Saturday, August 6, 2005

Path: LE-6

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LE-6 Legault Point / Pointe-à-Legault
August 6, 2005


Had a good early start from Bell's Corners, but as I was bringing extra stuff to leave in Montreal, I was really loaded down. Felt like a pack horse. Plus, I had to get my rear tire replaced because it was seriously warped, affecting my rhythm. Didn’t have time to go to a serious bike shop so I had to settle for Canadian Tire. The technician there didn’t have the right tires in stock, and I was too impatient to wait so he put on a slightly thicker tire. It could be my imagination, but I think the thicker tire affected my speed.

I decided to take the scenic route, taking the shore by the river all the way past the Parliament, Rideau Hall, and the Aviation Museum. All the way to Tenth street in Orleans, I was on a nice paved cycling path with little traffic. Soon I was on the highway, with a very narrow shoulder. There was heavy traffic and the noise was stressing me out. I had planned on taking the ferry to the Quebec side in Thurso, but decided to cross over early and took the Cumberland – Angers-Masson ferry instead. I remembered on my last bike trip to Plaisance, that the Quebec side had a generous shoulder and nice scenery to boot. It was good timing: I cycled down the hill just as the ferry was filling up. On the other side, I stopped at a casse-croûte for a real chicken sandwich, sat on a picnic table and people-watched. An elderly gentleman chatted a bit in French with me. He wanted to know where I was coming from and where I was headed.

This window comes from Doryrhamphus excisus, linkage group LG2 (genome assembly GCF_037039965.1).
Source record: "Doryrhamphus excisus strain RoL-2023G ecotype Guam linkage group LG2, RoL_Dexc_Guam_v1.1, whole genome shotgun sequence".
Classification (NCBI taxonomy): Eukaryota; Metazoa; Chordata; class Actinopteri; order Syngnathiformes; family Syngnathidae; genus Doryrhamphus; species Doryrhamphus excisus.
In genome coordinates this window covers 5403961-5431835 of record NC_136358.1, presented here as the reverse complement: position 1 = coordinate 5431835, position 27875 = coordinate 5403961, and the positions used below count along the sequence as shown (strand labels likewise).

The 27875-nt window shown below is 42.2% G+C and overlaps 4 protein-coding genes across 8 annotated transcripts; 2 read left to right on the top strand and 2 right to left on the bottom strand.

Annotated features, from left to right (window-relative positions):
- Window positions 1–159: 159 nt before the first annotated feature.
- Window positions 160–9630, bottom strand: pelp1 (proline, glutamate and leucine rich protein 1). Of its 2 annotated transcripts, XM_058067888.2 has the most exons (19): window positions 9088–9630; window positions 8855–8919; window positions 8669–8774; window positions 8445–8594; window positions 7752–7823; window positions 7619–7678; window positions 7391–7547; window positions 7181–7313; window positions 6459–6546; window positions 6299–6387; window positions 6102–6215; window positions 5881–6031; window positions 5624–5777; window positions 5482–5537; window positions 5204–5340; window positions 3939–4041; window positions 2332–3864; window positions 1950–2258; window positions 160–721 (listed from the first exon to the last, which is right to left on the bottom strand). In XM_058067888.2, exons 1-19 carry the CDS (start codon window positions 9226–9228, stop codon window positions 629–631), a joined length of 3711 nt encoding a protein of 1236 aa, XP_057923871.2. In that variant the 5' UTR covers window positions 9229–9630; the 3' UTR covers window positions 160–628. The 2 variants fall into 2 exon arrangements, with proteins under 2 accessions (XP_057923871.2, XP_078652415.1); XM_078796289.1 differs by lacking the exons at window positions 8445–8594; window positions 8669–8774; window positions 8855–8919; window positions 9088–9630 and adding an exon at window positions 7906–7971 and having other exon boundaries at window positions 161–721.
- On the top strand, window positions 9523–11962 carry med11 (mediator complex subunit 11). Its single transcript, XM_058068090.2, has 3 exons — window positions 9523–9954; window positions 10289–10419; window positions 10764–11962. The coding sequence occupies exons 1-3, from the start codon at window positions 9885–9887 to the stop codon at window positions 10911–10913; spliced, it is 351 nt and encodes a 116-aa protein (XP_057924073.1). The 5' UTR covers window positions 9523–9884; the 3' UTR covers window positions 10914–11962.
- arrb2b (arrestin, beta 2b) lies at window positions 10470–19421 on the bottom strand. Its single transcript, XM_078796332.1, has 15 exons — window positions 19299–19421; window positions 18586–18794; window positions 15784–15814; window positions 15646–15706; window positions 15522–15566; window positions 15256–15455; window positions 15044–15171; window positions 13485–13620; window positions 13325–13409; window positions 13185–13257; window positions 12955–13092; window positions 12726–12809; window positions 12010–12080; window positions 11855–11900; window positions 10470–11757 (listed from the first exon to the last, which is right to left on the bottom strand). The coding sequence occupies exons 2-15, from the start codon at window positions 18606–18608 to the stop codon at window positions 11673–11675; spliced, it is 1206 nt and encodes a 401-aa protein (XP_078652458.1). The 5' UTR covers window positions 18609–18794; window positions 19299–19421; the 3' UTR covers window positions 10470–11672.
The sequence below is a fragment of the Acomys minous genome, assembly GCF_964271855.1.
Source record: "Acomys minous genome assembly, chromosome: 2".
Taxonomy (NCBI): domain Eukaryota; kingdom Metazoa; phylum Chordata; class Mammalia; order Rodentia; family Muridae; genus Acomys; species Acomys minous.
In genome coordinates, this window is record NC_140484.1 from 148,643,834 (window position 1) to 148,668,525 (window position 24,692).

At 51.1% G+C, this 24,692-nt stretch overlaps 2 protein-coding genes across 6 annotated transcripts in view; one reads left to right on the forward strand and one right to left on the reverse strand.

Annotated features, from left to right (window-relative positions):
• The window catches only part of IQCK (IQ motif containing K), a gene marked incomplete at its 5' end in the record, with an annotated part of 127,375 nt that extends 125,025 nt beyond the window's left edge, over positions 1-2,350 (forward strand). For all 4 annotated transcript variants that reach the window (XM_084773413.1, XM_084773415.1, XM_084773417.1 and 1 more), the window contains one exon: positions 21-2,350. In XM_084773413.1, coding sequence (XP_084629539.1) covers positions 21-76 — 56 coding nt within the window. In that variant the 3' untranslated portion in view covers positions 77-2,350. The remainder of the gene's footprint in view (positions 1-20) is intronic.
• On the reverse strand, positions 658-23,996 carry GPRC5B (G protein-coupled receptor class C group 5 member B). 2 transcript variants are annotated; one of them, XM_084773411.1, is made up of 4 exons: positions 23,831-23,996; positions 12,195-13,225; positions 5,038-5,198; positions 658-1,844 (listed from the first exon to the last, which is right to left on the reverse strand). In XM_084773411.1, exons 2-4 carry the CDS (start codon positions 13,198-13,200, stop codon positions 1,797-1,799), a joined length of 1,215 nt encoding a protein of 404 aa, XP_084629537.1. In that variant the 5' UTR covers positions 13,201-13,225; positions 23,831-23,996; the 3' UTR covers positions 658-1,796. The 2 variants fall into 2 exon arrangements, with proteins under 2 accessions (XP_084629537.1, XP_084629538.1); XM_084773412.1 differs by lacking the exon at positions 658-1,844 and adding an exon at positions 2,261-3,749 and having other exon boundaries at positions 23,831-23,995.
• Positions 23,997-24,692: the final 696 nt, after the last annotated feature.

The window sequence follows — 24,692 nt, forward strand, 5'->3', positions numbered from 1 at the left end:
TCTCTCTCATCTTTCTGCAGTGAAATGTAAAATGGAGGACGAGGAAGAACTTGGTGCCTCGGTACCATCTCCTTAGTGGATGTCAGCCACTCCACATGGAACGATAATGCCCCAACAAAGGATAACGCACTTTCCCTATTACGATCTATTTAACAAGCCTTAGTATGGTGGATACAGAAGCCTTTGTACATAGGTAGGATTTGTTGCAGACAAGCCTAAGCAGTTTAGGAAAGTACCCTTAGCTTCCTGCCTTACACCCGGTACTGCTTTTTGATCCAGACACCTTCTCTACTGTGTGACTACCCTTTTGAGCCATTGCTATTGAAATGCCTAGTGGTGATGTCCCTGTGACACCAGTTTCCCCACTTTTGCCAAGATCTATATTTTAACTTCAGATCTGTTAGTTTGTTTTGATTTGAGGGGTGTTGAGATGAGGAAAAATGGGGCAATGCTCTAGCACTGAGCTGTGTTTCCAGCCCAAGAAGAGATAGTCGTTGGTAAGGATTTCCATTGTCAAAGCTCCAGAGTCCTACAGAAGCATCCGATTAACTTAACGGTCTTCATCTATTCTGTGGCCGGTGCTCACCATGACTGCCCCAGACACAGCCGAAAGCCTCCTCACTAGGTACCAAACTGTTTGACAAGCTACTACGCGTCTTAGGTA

After I passed Plaisance the trip became more interesting because it was all new. I had passed through Montebello once before when I was with Randonnée Aventure so it was slightly familiar. It is a quaint little town and I was tempted to stop but kept going. It was a very sunny day and hot. I needed to move and create wind so I could cool off.

Right before I reached Calumet, I stopped at a yard sale. It was then that I realized how sweltering it was. It felt like I was literally melting. I spent $10.00 on a old plastic doll with a satin dress. Turns out it was the Baby Jesus from a crèche. The woman ended up being the owner of the campground I was headed to.